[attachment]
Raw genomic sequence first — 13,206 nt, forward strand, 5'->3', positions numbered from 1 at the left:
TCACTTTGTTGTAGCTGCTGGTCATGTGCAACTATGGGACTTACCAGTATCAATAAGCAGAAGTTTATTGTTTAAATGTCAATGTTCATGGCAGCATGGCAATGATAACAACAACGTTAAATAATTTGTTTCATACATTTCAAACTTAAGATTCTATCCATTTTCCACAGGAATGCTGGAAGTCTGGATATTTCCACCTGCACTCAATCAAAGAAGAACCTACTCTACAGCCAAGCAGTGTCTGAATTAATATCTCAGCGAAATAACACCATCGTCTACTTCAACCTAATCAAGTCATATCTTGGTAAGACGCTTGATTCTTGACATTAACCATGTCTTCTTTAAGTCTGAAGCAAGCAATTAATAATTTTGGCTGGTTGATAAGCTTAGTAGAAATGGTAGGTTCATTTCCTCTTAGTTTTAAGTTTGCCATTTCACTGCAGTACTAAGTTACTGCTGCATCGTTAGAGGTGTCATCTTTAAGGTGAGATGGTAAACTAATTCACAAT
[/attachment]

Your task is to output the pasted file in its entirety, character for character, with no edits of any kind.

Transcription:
Raw genomic sequence first — 13,206 nt, forward strand, 5'->3', positions numbered from 1 at the left:
TCACTTTGTTGTAGCTGCTGGTCATGTGCAACTATGGGACTTACCAGTATCAATAAGCAGAAGTTTATTGTTTAAATGTCAATGTTCATGGCAGCATGGCAATGATAACAACAACGTTAAATAATTTGTTTCATACATTTCAAACTTAAGATTCTATCCATTTTCCACAGGAATGCTGGAAGTCTGGATATTTCCACCTGCACTCAATCAAAGAAGAACCTACTCTACAGCCAAGCAGTGTCTGAATTAATATCTCAGCGAAATAACACCATCGTCTACTTCAACCTAATCAAGTCATATCTTGGTAAGACGCTTGATTCTTGACATTAACCATGTCTTCTTTAAGTCTGAAGCAAGCAATTAATAATTTTGGCTGGTTGATAAGCTTAGTAGAAATGGTAGGTTCATTTCCTCTTAGTTTTAAGTTTGCCATTTCACTGCAGTACTAAGTTACTGCTGCATCGTTAGAGGTGTCATCTTTAAGGTGAGATGGTAAACTAATTCACAAT